In the wake of Westminster, and reading peoples' reactions to the appearance of the German Shepherds, I've been thinking a lot about working versus show in the context of breeding. My understanding is that German Shepherds did not always have the rear assembly that they do now, and that working lines of German Shepherds still look "normal", as it were. The slopes of their backs are not so extreme, they're not walking down on their hocks, etc.
And then I thought about Dobermans. Working Dobermans vs. Show ones, thankfully, do not have gross physical departures from one another. The AKC Doberman breed standard is to ensure a physically sound dog; one that can be as agile and athletic as the job entails. Mentally sound as well, so far as the standard covers it, as "a judge shall dismiss from the ring any shy or vicious Doberman." A stable working dog is neither shy nor vicious, but rather alert and confident.
In Internet circles, I do see complaints that American show Dobermans are softer than their European counterparts, and softer and less drive-y than working lines in general. So, what does "drive" mean, anyway?
There are different types of drive (courtesy of Schutzhund Village): prey drive, defense drive, aggression drive, and fighting drive. Different sources will name different drives (play drive isn't listed here, you'll notice!), but that's a good source (that lists yet another source) and I think that covers it. When I talked about Schutzhung back in May, I covered that it had three components (Tracking, obedience, protection), but re-reading that post, I didn't really detail very much, now did I? Heck, I've even got a book that I've only partially read, Schutzhund Obedience: Training in Drive, and though I feel I have an understanding of what "drive" means in this context, and can use it correctly in a sentence, how to explain?
In layman's terms (and if I'm wrong here, I hope a Schutzhund person will correct me before I embarrass myself for too long!) drive is motivation; it's the "go get 'em!" force and instinct. In a non-protection example, a Greyhound that excels at something like lure coursing might have a very strong prey drive; she sees that lure as prey, and MUST HAVE IT.
The difference in Schutzhund is that one wants to tap and temper that drive, all at the same time. An out of control dog is of no use to anybody. Whichever of the drives are being "activated", they're also tempered and harnessed through training and routine, so that the Schutzhund dog has confidence and judgement.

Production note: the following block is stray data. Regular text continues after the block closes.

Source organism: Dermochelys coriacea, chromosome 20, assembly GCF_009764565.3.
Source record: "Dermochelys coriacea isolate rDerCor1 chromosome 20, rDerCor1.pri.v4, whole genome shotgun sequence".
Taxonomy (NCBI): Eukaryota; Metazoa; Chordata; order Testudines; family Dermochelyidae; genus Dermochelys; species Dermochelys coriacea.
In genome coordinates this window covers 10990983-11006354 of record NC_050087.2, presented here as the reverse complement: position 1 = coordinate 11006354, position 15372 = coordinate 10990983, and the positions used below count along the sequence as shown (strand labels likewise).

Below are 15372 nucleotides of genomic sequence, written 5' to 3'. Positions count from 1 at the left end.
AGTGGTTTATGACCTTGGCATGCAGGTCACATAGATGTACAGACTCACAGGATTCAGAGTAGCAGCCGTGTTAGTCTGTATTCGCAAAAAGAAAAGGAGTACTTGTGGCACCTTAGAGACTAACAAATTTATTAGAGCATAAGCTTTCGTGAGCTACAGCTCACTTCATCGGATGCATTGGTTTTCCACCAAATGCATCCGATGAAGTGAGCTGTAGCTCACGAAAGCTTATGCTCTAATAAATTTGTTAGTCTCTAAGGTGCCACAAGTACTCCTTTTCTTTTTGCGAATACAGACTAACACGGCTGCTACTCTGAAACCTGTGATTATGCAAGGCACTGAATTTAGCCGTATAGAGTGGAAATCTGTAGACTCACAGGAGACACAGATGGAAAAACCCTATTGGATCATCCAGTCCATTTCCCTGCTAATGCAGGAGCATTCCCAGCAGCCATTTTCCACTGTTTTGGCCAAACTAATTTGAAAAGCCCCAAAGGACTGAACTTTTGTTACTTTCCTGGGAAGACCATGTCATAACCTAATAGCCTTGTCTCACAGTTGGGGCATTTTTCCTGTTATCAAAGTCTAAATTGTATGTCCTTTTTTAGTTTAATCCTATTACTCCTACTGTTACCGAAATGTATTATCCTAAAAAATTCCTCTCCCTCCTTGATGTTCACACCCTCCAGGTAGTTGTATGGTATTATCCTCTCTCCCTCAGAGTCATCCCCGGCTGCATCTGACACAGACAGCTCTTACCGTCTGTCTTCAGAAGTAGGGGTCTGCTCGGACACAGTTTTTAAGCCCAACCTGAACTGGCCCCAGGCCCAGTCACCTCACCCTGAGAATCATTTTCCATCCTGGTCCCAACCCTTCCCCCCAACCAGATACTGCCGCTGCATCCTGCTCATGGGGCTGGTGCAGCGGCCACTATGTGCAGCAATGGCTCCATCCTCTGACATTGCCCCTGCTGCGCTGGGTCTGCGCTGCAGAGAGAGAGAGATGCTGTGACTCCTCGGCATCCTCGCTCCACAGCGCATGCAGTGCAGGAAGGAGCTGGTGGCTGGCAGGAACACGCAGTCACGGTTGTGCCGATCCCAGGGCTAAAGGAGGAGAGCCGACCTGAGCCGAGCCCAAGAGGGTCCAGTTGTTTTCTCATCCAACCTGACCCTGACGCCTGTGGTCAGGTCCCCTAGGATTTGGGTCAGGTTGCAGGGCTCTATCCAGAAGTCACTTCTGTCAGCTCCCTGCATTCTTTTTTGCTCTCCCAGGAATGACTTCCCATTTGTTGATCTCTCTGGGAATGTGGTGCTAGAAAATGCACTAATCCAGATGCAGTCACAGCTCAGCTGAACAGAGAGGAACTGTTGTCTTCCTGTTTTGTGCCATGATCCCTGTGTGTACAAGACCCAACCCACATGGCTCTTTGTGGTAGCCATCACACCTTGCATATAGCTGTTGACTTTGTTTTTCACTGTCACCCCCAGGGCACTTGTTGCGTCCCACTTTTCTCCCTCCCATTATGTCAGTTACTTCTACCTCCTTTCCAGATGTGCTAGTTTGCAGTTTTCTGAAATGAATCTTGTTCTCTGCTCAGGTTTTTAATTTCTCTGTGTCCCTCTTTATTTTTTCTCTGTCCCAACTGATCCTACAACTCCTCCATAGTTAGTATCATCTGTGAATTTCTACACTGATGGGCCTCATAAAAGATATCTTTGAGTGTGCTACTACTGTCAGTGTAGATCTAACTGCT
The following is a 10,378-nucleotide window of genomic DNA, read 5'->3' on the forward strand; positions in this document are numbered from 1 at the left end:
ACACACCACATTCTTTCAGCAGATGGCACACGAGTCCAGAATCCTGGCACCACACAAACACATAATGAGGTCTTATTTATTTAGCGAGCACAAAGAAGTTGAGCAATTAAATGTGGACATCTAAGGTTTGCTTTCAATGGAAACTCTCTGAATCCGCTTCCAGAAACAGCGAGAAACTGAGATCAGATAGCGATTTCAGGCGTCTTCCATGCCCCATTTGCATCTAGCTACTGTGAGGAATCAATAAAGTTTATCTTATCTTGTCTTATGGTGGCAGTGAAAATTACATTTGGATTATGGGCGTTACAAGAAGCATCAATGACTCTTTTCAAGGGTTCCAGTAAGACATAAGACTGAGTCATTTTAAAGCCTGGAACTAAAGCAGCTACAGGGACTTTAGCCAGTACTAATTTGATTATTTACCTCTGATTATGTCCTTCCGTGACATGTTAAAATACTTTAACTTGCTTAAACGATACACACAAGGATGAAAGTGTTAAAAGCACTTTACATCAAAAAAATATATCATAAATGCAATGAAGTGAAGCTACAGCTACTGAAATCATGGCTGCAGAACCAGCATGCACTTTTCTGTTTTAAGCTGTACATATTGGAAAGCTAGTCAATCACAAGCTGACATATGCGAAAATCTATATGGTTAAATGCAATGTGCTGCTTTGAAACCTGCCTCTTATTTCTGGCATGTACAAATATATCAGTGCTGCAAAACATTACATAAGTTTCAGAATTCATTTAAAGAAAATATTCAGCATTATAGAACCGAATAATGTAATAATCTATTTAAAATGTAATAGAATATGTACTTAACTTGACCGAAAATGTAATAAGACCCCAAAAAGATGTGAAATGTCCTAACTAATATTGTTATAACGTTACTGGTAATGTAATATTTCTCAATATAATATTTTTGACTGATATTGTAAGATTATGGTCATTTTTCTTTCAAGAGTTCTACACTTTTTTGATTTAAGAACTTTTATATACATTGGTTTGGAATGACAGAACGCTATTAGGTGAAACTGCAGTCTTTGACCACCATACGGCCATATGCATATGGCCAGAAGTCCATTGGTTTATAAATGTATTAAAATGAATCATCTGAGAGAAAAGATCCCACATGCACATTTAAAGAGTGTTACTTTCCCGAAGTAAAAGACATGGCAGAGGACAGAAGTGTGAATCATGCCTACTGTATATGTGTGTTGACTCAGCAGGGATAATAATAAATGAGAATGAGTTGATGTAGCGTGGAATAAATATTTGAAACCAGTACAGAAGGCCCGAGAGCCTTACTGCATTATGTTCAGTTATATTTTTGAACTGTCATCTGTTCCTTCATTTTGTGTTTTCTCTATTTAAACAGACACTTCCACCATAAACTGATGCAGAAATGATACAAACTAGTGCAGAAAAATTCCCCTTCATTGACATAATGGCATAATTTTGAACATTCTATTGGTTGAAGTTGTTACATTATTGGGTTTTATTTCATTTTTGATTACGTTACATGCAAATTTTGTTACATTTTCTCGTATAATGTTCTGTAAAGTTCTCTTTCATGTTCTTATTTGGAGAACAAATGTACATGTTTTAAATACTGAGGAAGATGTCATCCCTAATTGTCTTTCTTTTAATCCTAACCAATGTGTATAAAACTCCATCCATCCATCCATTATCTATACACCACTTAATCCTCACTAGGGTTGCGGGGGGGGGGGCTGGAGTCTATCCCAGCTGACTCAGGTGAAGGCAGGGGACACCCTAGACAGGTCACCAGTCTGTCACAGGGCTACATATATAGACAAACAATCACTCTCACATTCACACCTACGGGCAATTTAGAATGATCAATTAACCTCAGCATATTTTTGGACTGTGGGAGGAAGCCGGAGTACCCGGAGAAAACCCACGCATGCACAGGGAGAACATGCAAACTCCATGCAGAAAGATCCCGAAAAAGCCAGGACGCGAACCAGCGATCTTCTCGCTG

I've thought about wanting a dog with more drive in the future. The intent of that statement is not to run down Elka; Elka is the perfect Doberman for me at this time. I could not have handled a high drive puppy as my first Doberman, I would have simply and succinctly gone mad. The energy and management and occupation that Elka required (and sometimes still requires) is far more than I ever anticipated, and because she does in fact also know just how to be a bum, we're still living happily together.
Since my dog education, much as I tried before, really only took off after I got Elka, I know more (of like to think I do) about different lines, different aptitudes, that sort of thing. I've got her five generation pedigree from the AKC, and there are a lot of dogs from Europe in there with both working and conformation titles, Graaf Quirinus van Neerlands Stam, for an example, an international Champion who also earned the Schutzhund III title (that's the last one, if you wondered). Also, the nearest Schutzhund (or French Ring) clubs to me are an hour in either direction, which puts a damper on seeking that kind of dog. Admittedly, if I was really dedicated, an hour wouldn't seem too bad. Clearly, I'm not. It's interesting how I accidentally dropped myself into such a dog training bereft area.
Any time I think about puppies, I get giddy, I admit it. I love Elka, and she's still a lot like a puppy (Even though she'll be 3 in May! 3!) and I wouldn't trade her in, that's for sure. I temper my puppy needs with looking at people's Puppy Corner posts over on Doberman Talk, and also with reminders of what having a puppy is really like. Management, vigilance, and redirection. And I watch the following video, and think, really, about how easy we had it after all: So You Think You Want a High Drive Puppy.
(note: I would love to link the video here so you could see it, but YouTube in conjunction with Blogger just won't find it when I search for some frustrating reason. So, enjoy.)